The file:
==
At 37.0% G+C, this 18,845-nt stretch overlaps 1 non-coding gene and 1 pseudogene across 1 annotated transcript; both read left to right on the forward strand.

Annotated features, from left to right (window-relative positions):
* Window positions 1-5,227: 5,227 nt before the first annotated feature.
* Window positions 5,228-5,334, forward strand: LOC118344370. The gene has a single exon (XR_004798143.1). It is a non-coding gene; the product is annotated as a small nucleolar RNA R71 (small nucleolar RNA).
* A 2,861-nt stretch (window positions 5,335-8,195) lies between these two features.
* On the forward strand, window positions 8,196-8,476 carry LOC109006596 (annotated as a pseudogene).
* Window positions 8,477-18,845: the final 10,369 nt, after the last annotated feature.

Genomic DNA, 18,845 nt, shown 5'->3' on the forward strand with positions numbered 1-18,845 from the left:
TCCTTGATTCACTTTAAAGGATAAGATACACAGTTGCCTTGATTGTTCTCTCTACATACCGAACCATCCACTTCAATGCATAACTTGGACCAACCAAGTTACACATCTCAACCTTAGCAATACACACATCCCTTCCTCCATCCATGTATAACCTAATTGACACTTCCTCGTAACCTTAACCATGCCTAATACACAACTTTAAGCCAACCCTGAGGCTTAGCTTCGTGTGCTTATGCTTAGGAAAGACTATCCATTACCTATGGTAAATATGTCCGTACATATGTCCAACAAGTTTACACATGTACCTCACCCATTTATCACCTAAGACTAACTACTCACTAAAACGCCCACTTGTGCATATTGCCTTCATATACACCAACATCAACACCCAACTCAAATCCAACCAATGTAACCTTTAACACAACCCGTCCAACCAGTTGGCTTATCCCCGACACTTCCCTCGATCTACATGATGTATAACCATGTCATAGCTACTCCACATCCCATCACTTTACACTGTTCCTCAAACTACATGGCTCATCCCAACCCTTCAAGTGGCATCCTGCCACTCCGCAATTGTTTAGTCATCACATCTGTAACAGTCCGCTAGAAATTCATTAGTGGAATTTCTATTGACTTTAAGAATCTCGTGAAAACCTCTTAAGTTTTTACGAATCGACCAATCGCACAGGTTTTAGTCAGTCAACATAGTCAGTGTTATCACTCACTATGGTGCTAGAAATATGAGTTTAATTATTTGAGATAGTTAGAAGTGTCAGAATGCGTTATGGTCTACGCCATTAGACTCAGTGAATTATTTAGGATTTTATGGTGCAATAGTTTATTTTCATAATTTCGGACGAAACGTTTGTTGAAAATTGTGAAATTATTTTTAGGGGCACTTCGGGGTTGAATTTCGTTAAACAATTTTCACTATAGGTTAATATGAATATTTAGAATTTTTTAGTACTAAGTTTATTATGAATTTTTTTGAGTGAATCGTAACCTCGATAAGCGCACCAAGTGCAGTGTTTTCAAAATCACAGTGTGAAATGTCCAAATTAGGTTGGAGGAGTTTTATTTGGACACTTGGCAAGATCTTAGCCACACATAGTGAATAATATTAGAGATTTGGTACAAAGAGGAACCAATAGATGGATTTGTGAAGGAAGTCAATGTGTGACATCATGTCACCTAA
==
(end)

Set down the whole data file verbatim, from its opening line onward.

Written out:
At 37.0% G+C, this 18,845-nt stretch overlaps 1 non-coding gene and 1 pseudogene across 1 annotated transcript; both read left to right on the forward strand.

Annotated features, from left to right (window-relative positions):
* Window positions 1-5,227: 5,227 nt before the first annotated feature.
* Window positions 5,228-5,334, forward strand: LOC118344370. The gene has a single exon (XR_004798143.1). It is a non-coding gene; the product is annotated as a small nucleolar RNA R71 (small nucleolar RNA).
* A 2,861-nt stretch (window positions 5,335-8,195) lies between these two features.
* On the forward strand, window positions 8,196-8,476 carry LOC109006596 (annotated as a pseudogene).
* Window positions 8,477-18,845: the final 10,369 nt, after the last annotated feature.

Genomic DNA, 18,845 nt, shown 5'->3' on the forward strand with positions numbered 1-18,845 from the left:
TCCTTGATTCACTTTAAAGGATAAGATACACAGTTGCCTTGATTGTTCTCTCTACATACCGAACCATCCACTTCAATGCATAACTTGGACCAACCAAGTTACACATCTCAACCTTAGCAATACACACATCCCTTCCTCCATCCATGTATAACCTAATTGACACTTCCTCGTAACCTTAACCATGCCTAATACACAACTTTAAGCCAACCCTGAGGCTTAGCTTCGTGTGCTTATGCTTAGGAAAGACTATCCATTACCTATGGTAAATATGTCCGTACATATGTCCAACAAGTTTACACATGTACCTCACCCATTTATCACCTAAGACTAACTACTCACTAAAACGCCCACTTGTGCATATTGCCTTCATATACACCAACATCAACACCCAACTCAAATCCAACCAATGTAACCTTTAACACAACCCGTCCAACCAGTTGGCTTATCCCCGACACTTCCCTCGATCTACATGATGTATAACCATGTCATAGCTACTCCACATCCCATCACTTTACACTGTTCCTCAAACTACATGGCTCATCCCAACCCTTCAAGTGGCATCCTGCCACTCCGCAATTGTTTAGTCATCACATCTGTAACAGTCCGCTAGAAATTCATTAGTGGAATTTCTATTGACTTTAAGAATCTCGTGAAAACCTCTTAAGTTTTTACGAATCGACCAATCGCACAGGTTTTAGTCAGTCAACATAGTCAGTGTTATCACTCACTATGGTGCTAGAAATATGAGTTTAATTATTTGAGATAGTTAGAAGTGTCAGAATGCGTTATGGTCTACGCCATTAGACTCAGTGAATTATTTAGGATTTTATGGTGCAATAGTTTATTTTCATAATTTCGGACGAAACGTTTGTTGAAAATTGTGAAATTATTTTTAGGGGCACTTCGGGGTTGAATTTCGTTAAACAATTTTCACTATAGGTTAATATGAATATTTAGAATTTTTTAGTACTAAGTTTATTATGAATTTTTTTGAGTGAATCGTAACCTCGATAAGCGCACCAAGTGCAGTGTTTTCAAAATCACAGTGTGAAATGTCCAAATTAGGTTGGAGGAGTTTTATTTGGACACTTGGCAAGATCTTAGCCACACATAGTGAATAATATTAGAGATTTGGTACAAAGAGGAACCAATAGATGGATTTGTGAAGGAAGTCAATGTGTGACATCATGTCACCTAA